Neuropeptide Y, GABA and circadian phase shifts to photic stimuli

Lall, G.S. and Biello, S.M. (2003) Neuropeptide Y, GABA and circadian phase shifts to photic stimuli. Neuroscience, 120(4), pp. 915-921. (doi:10.1016/S0306-4522(03)00396-8)

Full text not currently available from Enlighten.


Circadian rhythms can be phase shifted by photic and non-photic stimuli. The circadian clock, anatomically defined as the suprachiasmatic nucleus (SCN), can be phase delayed by light during the early subjective night and phase advanced during the late subjective night. Non-photic stimuli reset the clock when presented during the subjective day. A possible pathway for the non-photic resetting of the clock is thought to originate from the intergeniculate leaflet, which conveys information to the SCN through the geniculohypothalamic tract and utilizes among others neuropeptide Y (NPY) and GABA as neurotransmitters. Photic and non-photic stimuli have been shown to interact during the early and late subjective night. Microinjections of NPY or muscimol, a GABAA receptor agonist, into the region of the SCN can attenuate light-induced phase shifts during the early and late subjective night. The precise mechanism for these interactions is unknown. In the current study we investigate the involvement of a GABAergic mechanism in the interaction between NPY and light during the early and late subjective night. Microinjections of NPY significantly attenuated light-induced phase delays and inhibited phase advances (P<0.05). The administration of bicuculline during light exposure, before NPY microinjection did not alter the ability of NPY to attenuate light-induced phase delays and block photic phase advances. These results indicate that NPY attenuates photic phase shifts via a mechanism independent of GABAA receptor activation. Furthermore it is evident that NPY influences circadian clock function via differing cellular pathways over the course of a circadian cycle.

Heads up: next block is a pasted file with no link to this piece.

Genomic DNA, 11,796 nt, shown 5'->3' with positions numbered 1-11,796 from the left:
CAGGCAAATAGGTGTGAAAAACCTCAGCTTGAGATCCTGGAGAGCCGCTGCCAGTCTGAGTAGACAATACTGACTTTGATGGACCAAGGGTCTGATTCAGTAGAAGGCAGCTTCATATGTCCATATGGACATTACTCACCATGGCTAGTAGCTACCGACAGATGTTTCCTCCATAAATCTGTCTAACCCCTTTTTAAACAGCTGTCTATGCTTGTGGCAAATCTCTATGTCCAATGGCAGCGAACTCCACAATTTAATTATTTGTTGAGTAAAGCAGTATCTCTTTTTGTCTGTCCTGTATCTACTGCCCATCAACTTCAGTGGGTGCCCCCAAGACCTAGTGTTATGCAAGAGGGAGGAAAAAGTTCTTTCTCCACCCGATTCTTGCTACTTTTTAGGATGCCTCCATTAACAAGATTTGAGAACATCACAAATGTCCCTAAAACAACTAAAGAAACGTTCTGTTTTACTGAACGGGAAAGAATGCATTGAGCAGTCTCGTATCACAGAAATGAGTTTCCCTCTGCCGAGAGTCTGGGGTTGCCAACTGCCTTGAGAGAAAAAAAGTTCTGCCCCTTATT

Item Type:Articles
Glasgow Author(s) Enlighten ID:Biello, Professor Stephany
Authors: Lall, G.S., and Biello, S.M.
Subjects:R Medicine > RC Internal medicine > RC0321 Neuroscience. Biological psychiatry. Neuropsychiatry
B Philosophy. Psychology. Religion > BF Psychology
College/School:College of Science and Engineering > School of Psychology
Journal Name:Neuroscience
ISSN (Online):1873-7544
Published Online:19 July 2003

University Staff: Request a correction | Enlighten Editors: Update this record